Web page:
EU’s Barnier Has ‘Trust’ Issue With U.K. Over Unclear BrexitBy , , and
Chief negotiator warns against idleness as Brexit clock ticks
Barnier responds to Johnson’s remark that EU can ‘go whistle’
The European Union’s chief Brexit negotiator, Michel Barnier, issued his second stern warning to the U.K. in the space of a week, demanding Theresa May’s government make its positions clear so talks on its withdrawal from the bloc can start making progress.
“We can’t remain idle as the clock’s ticking,” said an exasperated-sounding Barnier, when he briefed journalists in Brussels on Wednesday. “We need to know on which points we agree and on which points we disagree so that we can negotiate in earnest.”
More than three months since Britain officially triggered the start of Brexit talks and the two-year countdown to the U.K.’s departure began, the EU is still confused about what Britain’s red lines are and where it will compromise.
The uncertainty is focused on the two issues that negotiators want to settle first: Britain’s financial obligations to the EU and the rights it’ll give to EU citizens in the U.K. after Brexit. The U.K. needs “sufficient progress” on these, as well as the status of the border with Ireland, before preliminary talks on a trade agreement can begin, penciled in for later in the year.
But Barnier said it was unthinkable that such talks could start while Britain was unclear about its ambitions.
“How do you build a relationship that is going to last with a country where you don’t have trust? How would you do that?” Barnier asked. “Trust means giving security to the 4 million British and European citizens; it means settling accounts.”
The so-called Brexit bill was always going to be one of the most contentious issues. EU officials have indicated it could run as high as 100 billion euros ($115 billion) in gross terms as they push the U.K. to cover past budget commitments.
The U.K.’s published position paper on citizens’ rights, which falls some way short of EU demands, is also adding to a sense of alarm in Brussels about the distance between the two sides so early in the process.
Britain will publish three more position documents on Brexit on Thursday. One will cover the topic of Euratom, the nuclear safety watchdog. The EU has already published nine.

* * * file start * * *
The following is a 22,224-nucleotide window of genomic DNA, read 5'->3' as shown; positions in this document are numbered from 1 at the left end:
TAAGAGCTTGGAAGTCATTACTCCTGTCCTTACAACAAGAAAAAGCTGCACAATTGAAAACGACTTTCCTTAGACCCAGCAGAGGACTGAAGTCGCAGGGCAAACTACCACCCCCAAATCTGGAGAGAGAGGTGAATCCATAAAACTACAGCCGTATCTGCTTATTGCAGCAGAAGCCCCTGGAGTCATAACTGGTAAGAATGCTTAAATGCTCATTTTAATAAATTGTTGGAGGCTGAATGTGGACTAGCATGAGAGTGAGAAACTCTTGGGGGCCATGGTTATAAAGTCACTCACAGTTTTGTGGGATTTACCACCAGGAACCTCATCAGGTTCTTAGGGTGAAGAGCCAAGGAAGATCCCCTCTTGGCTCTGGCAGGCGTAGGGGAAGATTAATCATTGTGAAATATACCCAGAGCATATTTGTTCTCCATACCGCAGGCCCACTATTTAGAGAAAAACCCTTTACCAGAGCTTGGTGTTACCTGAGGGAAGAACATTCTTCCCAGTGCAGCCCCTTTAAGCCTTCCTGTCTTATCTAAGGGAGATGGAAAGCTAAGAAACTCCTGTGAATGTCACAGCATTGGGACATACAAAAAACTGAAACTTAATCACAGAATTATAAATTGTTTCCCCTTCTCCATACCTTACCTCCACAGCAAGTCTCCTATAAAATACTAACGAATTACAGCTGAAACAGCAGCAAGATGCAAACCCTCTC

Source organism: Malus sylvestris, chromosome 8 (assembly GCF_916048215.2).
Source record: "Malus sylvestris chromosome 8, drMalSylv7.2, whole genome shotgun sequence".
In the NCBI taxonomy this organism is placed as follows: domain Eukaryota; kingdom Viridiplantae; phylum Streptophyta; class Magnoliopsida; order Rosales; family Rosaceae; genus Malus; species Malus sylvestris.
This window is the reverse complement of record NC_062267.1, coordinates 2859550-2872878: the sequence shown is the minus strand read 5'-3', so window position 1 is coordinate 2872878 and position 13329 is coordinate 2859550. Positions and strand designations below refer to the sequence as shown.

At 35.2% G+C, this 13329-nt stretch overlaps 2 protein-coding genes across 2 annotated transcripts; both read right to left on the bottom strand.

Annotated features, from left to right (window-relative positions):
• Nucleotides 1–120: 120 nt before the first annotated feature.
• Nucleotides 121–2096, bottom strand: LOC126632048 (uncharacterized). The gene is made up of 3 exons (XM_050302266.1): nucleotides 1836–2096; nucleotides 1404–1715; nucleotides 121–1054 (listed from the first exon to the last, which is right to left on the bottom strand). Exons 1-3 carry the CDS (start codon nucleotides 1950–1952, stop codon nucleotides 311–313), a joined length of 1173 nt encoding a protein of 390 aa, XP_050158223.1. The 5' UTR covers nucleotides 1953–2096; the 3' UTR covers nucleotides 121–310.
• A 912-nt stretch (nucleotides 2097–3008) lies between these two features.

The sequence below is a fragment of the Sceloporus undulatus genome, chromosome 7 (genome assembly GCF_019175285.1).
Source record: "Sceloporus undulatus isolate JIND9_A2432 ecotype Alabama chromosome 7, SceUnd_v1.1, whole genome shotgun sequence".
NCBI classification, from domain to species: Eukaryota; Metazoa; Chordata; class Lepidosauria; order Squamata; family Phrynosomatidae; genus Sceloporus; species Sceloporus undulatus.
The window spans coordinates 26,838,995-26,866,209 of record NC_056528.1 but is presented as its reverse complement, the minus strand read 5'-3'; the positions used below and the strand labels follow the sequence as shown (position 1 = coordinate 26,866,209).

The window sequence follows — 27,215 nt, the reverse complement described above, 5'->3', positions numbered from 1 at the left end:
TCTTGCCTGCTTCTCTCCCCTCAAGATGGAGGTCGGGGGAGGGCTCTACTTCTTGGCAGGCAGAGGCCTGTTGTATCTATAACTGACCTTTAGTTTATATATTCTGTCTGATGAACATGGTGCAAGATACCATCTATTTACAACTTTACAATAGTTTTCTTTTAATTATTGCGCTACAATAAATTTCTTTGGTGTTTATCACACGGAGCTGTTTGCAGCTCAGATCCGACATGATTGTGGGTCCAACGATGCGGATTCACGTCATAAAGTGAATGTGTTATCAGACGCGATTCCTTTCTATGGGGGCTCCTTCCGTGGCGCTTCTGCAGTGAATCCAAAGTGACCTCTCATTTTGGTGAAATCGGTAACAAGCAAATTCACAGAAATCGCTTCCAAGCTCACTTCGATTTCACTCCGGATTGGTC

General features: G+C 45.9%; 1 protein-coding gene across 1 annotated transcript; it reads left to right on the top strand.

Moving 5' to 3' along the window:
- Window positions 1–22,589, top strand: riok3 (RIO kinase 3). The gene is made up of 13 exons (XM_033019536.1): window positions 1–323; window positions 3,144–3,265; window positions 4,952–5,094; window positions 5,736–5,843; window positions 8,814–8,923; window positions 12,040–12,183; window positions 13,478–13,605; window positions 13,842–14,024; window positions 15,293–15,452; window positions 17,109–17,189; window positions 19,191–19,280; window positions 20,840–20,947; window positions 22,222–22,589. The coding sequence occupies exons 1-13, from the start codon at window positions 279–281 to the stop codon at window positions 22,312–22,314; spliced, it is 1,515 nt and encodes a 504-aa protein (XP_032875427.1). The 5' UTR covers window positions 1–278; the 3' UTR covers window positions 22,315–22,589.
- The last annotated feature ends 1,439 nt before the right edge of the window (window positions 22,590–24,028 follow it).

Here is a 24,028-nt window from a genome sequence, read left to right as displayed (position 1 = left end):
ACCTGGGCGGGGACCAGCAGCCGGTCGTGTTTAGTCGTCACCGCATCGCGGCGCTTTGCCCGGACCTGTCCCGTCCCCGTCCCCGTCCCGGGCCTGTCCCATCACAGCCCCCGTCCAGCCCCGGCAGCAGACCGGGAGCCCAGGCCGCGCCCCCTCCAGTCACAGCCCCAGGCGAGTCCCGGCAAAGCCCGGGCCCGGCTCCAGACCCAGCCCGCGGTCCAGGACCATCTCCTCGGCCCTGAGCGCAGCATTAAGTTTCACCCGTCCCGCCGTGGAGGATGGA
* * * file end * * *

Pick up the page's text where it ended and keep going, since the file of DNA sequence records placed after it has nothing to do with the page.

In London, ministers struck a more positive tone than the one of frustration heard in Brussels.
“Negotiations are going well,” First Secretary of State Damian Green, May’s deputy, told lawmakers in Parliament. “Fears of no deal are probably overstated.”
Opposition parties are less convinced, however, with Labour’s foreign affairs spokeswoman Emily Thornberry accusing May of running out of ideas.
“As a country, we have got 20 months to go until Brexit; we absolutely have got to get a grip,” she said in the parliamentary debate. “What a mess the government has got itself into by threatening to walk away even before talks began.”
The talks could collapse because of a lack of preparation on the U.K. side, former Business Secretary Vince Cable, currently the only candidate to lead the opposition Liberal Democrat party, said in an interview with Bloomberg Television.
Negotiations are scheduled to resume in Brussels on Monday. It’ll be the second time that officials on both sides meet face to face following a first round of talks last month. Barnier is scheduled to meet the head of Labour, Jeremy Corbyn, as well as the leaders of the Scottish and Welsh governments, in Brussels on Thursday.
The U.K. is set to leave the EU in March 2019 whether it gets a deal or not and, if it doesn’t, it will be forced to accept World Trade Organization rules and sever all ties with the EU.
Wednesday’s warning was Barnier’s second since the start of July. Last week, he cautioned the British government against thinking that any settlement could result in a “frictionless” trade relationship, saying however positive the deal is for Britain it will still have “significant consequences.”
It was a rebuff to those in the U.K. who have seized upon May’s disastrous election performance last month when she lost her parliamentary majority as reason to think they can keep some benefits of membership.
Earlier on Wednesday, Guy Verhofstadt, the European Parliament’s Brexit coordinator, struck a similar tone, saying he was still unsure whether the U.K. government has accepted it must foot a bill.
“This uncertainty has, in my opinion, to disappear the fastest possible,” Verhofstadt told the Parliament’s constitutional affairs committee in Brussels.
Speaking in the House of Commons in London on Tuesday, Foreign Secretary Boris Johnson said some of the Brexit bill sums being mentioned are “extortionate.” EU leaders can “go whistle” if they expected the U.K. to pay those sort of amounts, he said.
In Brussels on Wednesday, Barnier referred to Johnson’s remark. “I’m not hearing any whistling,” he said. “Just the clock ticking.”
— With assistance by Jonathan Stearns, Charlotte Ryan, and Mark Barton